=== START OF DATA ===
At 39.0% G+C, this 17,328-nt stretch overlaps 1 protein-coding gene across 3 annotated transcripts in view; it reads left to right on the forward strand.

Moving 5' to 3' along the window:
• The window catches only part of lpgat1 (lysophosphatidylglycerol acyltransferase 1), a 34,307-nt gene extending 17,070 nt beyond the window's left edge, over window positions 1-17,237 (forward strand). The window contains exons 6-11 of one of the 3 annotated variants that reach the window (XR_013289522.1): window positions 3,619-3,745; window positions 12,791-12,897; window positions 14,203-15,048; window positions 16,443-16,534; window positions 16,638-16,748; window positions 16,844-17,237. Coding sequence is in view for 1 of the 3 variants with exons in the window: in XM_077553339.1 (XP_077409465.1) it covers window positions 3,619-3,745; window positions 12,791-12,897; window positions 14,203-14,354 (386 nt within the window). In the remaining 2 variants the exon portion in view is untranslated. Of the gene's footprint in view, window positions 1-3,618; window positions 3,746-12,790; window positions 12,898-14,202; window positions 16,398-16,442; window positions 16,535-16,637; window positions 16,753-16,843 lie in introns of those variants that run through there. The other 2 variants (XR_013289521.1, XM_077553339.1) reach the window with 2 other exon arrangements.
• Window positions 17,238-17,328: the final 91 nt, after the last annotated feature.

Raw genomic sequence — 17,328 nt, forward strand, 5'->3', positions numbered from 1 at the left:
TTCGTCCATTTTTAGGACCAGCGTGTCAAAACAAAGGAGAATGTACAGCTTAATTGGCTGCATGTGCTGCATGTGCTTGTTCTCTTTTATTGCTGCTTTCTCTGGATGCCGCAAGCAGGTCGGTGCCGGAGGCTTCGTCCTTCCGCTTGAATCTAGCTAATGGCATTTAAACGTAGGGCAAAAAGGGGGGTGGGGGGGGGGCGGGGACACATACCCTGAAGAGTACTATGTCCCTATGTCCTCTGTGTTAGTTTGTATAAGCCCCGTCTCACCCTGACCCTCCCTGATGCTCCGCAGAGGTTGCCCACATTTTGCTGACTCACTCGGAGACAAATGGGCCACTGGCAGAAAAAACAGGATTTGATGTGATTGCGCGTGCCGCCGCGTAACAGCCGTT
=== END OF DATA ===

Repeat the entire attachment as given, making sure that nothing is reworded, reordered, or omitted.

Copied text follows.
At 39.0% G+C, this 17,328-nt stretch overlaps 1 protein-coding gene across 3 annotated transcripts in view; it reads left to right on the forward strand.

Moving 5' to 3' along the window:
• The window catches only part of lpgat1 (lysophosphatidylglycerol acyltransferase 1), a 34,307-nt gene extending 17,070 nt beyond the window's left edge, over window positions 1-17,237 (forward strand). The window contains exons 6-11 of one of the 3 annotated variants that reach the window (XR_013289522.1): window positions 3,619-3,745; window positions 12,791-12,897; window positions 14,203-15,048; window positions 16,443-16,534; window positions 16,638-16,748; window positions 16,844-17,237. Coding sequence is in view for 1 of the 3 variants with exons in the window: in XM_077553339.1 (XP_077409465.1) it covers window positions 3,619-3,745; window positions 12,791-12,897; window positions 14,203-14,354 (386 nt within the window). In the remaining 2 variants the exon portion in view is untranslated. Of the gene's footprint in view, window positions 1-3,618; window positions 3,746-12,790; window positions 12,898-14,202; window positions 16,398-16,442; window positions 16,535-16,637; window positions 16,753-16,843 lie in introns of those variants that run through there. The other 2 variants (XR_013289521.1, XM_077553339.1) reach the window with 2 other exon arrangements.
• Window positions 17,238-17,328: the final 91 nt, after the last annotated feature.

Raw genomic sequence — 17,328 nt, forward strand, 5'->3', positions numbered from 1 at the left:
TTCGTCCATTTTTAGGACCAGCGTGTCAAAACAAAGGAGAATGTACAGCTTAATTGGCTGCATGTGCTGCATGTGCTTGTTCTCTTTTATTGCTGCTTTCTCTGGATGCCGCAAGCAGGTCGGTGCCGGAGGCTTCGTCCTTCCGCTTGAATCTAGCTAATGGCATTTAAACGTAGGGCAAAAAGGGGGGTGGGGGGGGGGCGGGGACACATACCCTGAAGAGTACTATGTCCCTATGTCCTCTGTGTTAGTTTGTATAAGCCCCGTCTCACCCTGACCCTCCCTGATGCTCCGCAGAGGTTGCCCACATTTTGCTGACTCACTCGGAGACAAATGGGCCACTGGCAGAAAAAACAGGATTTGATGTGATTGCGCGTGCCGCCGCGTAACAGCCGTT